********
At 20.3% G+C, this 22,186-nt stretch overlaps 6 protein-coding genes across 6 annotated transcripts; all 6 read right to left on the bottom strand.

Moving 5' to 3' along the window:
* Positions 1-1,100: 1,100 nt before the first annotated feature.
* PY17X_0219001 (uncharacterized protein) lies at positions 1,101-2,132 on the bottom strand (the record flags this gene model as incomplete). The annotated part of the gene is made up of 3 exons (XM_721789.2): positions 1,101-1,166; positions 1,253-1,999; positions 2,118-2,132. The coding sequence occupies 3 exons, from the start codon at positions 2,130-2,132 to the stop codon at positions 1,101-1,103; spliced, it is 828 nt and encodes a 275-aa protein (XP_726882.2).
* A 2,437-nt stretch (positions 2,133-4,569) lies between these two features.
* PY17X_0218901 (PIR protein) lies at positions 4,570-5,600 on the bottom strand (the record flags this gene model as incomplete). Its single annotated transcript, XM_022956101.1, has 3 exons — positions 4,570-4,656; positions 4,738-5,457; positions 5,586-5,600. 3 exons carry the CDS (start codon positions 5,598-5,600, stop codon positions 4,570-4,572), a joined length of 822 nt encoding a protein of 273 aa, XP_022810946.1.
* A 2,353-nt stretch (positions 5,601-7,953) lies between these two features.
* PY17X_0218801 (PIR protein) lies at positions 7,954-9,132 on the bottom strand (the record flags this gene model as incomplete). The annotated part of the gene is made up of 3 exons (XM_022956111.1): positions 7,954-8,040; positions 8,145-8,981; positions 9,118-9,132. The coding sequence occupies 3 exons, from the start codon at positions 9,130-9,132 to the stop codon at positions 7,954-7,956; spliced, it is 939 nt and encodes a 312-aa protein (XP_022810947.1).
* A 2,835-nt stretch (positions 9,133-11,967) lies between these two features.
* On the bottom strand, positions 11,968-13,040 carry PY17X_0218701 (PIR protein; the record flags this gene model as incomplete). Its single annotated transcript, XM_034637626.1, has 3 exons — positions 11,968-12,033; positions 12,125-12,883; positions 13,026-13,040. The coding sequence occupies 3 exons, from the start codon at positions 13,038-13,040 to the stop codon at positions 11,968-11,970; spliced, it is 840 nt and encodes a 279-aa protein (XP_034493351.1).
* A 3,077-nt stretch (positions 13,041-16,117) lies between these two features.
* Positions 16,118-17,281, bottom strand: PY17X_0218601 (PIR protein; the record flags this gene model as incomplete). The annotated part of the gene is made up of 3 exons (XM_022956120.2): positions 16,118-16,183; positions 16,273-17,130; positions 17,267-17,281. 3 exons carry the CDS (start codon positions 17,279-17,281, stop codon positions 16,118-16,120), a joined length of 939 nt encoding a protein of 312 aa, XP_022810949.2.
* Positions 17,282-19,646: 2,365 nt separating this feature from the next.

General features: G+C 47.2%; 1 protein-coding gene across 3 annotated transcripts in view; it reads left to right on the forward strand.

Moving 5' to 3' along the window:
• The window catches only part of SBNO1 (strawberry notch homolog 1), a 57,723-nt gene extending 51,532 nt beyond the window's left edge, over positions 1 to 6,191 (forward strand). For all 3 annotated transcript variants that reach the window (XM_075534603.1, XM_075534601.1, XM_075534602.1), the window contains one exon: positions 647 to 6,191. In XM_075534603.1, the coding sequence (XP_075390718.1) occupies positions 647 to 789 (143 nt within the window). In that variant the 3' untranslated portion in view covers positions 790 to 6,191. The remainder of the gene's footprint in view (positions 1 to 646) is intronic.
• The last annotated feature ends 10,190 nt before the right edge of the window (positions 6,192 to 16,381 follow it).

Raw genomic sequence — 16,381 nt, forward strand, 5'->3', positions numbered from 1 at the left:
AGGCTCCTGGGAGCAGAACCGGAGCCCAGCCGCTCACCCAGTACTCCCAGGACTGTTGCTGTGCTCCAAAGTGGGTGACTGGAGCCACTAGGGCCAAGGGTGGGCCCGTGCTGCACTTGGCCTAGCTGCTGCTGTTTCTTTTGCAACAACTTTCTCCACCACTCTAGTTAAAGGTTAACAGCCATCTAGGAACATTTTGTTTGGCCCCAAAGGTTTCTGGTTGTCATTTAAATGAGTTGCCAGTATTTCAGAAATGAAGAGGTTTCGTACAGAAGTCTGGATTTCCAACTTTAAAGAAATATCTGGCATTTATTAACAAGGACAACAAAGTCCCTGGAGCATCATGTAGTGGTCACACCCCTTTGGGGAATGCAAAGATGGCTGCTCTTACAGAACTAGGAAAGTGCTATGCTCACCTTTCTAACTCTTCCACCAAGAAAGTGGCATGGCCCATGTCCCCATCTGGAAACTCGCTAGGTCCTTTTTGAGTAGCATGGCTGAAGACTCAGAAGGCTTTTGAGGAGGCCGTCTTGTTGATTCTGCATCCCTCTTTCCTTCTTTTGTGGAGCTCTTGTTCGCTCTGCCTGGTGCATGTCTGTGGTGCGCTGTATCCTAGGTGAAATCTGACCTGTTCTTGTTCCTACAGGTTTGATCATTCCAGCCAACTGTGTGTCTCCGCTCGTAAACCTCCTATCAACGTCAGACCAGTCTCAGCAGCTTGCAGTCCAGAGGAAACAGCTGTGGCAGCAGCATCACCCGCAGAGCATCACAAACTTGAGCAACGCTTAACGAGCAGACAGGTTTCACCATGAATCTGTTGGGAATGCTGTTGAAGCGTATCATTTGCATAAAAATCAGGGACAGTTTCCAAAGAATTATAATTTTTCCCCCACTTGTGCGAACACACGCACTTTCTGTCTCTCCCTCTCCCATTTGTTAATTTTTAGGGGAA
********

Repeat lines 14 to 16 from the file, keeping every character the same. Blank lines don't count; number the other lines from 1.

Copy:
General features: G+C 47.2%; 1 protein-coding gene across 3 annotated transcripts in view; it reads left to right on the forward strand.

Moving 5' to 3' along the window:
• The window catches only part of SBNO1 (strawberry notch homolog 1), a 57,723-nt gene extending 51,532 nt beyond the window's left edge, over positions 1 to 6,191 (forward strand). For all 3 annotated transcript variants that reach the window (XM_075534603.1, XM_075534601.1, XM_075534602.1), the window contains one exon: positions 647 to 6,191. In XM_075534603.1, the coding sequence (XP_075390718.1) occupies positions 647 to 789 (143 nt within the window). In that variant the 3' untranslated portion in view covers positions 790 to 6,191. The remainder of the gene's footprint in view (positions 1 to 646) is intronic.